Light but steady snowfall in northern Maine and rain along the Down East coast caused dozens of mostly minor accidents Sunday as motorists coped with freezing roads for the first time since last spring, officials said.
More than 50 vehicles slid off Interstate 95 or collided during the evening rush from Newport to Houlton thanks to a sudden freeze that forced state police to close the highway in Newport from mile marker 163 to marker 165, a state police dispatcher in Orono said.
In Township 2, Range 9, a Biddeford man lost control while driving south on Interstate 95 and crashed into the median, according to a report by WABI.
Norman Ayotte, 55, was killed in the crash, state police told the TV affiliate. They said Ayotte was not wearing a seatbelt and was ejected from the vehicle. A passenger in the vehicle suffered minor injuries and was transported to Penobscot Valley Hospital in Lincoln.
Police told WABI that Ayotte was driving too fast for the snowy conditions.
Most of the 50 accidents occurred in Newport. The highway was shut down for about two hours, reopening at about 7:15 p.m., the dispatcher said. The closure backed up traffic for several miles.
The shutdown was the culmination of a storm that began early Sunday. A slow-moving band of snow that formed in northwest Aroostook County and went south starting shortly after midnight, and scattered rain moving west from the coast hours later at around 9 a.m., reacquainted Mainers with these wintry weather hazards, said forecaster Maureen Hastings of the National Weather Service in Caribou.
“For Down East Maine, this is their first somewhat significant snowfall,” Hastings said Sunday, “and through the warm season everybody kinds of forgets how to travel. It usually takes a storm or two before they kind of remember how to drive in the snow again.”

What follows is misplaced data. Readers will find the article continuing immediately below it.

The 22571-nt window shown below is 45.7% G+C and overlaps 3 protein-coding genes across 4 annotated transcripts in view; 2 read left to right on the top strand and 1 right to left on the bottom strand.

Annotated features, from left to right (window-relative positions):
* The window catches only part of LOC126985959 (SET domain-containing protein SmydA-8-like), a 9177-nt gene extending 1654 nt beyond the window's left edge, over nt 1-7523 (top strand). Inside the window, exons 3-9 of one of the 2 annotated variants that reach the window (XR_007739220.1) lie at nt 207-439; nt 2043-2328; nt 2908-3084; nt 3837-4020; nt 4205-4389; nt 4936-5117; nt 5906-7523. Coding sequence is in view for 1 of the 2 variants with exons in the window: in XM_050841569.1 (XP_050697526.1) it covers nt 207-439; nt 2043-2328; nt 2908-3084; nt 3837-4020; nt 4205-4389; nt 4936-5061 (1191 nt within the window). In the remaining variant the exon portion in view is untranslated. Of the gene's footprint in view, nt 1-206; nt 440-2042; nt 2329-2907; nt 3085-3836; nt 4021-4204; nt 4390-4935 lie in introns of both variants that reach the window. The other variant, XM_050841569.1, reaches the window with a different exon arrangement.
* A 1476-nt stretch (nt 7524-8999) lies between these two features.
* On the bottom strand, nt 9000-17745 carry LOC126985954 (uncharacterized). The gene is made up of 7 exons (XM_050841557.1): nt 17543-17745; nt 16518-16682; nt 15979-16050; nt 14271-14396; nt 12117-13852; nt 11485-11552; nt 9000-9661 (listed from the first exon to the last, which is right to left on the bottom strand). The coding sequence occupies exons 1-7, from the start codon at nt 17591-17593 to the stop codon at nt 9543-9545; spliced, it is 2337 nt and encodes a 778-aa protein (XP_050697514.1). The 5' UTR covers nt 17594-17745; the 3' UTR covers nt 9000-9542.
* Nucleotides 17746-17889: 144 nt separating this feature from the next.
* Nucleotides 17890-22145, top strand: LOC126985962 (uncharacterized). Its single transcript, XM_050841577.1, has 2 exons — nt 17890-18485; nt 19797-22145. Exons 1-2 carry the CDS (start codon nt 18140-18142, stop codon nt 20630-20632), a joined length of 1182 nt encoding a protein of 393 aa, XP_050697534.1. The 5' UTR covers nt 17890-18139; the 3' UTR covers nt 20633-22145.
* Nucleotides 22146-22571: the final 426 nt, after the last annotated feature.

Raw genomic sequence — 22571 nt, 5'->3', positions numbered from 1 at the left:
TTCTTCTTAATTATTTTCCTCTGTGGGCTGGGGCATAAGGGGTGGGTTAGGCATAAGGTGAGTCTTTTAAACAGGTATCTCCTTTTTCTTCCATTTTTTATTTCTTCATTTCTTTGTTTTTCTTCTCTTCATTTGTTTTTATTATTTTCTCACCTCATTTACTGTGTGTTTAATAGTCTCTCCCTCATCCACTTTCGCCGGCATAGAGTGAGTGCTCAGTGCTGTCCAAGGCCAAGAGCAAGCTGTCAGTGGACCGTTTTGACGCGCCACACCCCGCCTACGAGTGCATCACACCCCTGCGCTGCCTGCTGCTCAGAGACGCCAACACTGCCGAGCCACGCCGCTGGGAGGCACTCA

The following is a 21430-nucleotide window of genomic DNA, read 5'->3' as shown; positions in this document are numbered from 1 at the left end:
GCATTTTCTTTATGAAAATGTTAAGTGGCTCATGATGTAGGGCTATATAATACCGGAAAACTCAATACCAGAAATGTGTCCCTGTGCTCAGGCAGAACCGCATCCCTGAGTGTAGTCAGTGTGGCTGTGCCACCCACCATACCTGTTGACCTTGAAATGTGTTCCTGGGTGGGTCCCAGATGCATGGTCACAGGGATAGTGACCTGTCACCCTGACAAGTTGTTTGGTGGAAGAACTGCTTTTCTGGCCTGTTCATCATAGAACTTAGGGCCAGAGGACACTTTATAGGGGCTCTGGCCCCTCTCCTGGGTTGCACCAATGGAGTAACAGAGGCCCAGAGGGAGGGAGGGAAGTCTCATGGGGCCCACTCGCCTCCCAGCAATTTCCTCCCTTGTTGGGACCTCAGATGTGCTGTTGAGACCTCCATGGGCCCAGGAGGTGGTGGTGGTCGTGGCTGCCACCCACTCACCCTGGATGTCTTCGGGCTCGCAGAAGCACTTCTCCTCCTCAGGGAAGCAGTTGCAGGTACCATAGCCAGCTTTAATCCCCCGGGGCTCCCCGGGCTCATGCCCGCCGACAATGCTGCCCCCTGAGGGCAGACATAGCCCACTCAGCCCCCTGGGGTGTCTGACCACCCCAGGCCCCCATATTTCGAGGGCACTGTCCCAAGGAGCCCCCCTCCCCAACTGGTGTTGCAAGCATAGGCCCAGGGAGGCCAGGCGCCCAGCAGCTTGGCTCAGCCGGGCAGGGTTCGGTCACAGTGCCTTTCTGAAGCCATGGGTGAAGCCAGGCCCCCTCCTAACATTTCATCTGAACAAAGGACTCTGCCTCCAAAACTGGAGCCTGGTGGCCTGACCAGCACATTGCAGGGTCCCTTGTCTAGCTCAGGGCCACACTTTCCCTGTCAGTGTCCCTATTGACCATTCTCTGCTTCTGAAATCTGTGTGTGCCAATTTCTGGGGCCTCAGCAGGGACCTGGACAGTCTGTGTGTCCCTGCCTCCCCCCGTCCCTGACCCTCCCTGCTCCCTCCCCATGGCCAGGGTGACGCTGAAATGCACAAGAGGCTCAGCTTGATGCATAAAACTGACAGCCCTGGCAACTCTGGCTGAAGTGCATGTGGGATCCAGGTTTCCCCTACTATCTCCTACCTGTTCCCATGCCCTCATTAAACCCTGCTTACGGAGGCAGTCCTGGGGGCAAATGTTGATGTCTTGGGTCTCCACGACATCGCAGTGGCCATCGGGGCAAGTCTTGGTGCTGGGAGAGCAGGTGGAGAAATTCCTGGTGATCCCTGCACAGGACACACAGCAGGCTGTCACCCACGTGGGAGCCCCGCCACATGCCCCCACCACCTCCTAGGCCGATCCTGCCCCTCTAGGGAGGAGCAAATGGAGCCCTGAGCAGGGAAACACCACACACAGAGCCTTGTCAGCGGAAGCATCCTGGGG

By 3 p.m., the snowfall had state police and regional dispatchers in Augusta, Bangor and Orono sending police, firefighters and ambulances to an estimated two dozen accidents along the I-95 corridor and on several state roads, officials said.
Several vehicle rollovers, spinouts and collisions were reported. The exact location, extent of damage or injuries caused by the mishaps was impossible to immediately determine.
“We are busy,” a state police dispatcher in Augusta said. “We have had tons of accidents.”
State police dispatchers in Houlton and Gray, meanwhile, said they had no significant accidents or weather-related problems to report as of 4 p.m.
Margaret Curtis, a meteorologist with the National Weather Service in Gray, said no significant snowfall had occurred Sunday in southern Maine, thanks largely to above-freezing temperatures. Nor was any accumulation expected overnight into Monday afternoon.
The National Weather Service advised on Friday that the storm would hit central and eastern Maine starting late Saturday night. Hastings predicted that the most snow accumulation, four to six inches, would occur overnight Sunday in Hancock and Washington counties.
Another weak low-pressure weather system will develop overnight Sunday in the Gulf of Maine that will move east slowly into Monday before hitting New Brunswick by Monday night, Hastings said.
“That will allow some heavier and steadier precipitation to develop over Down East Maine and the snow could be heavy at times,” Hastings said.
“We will see snow everywhere tonight and we expect a mix of snow and rain by tomorrow afternoon.”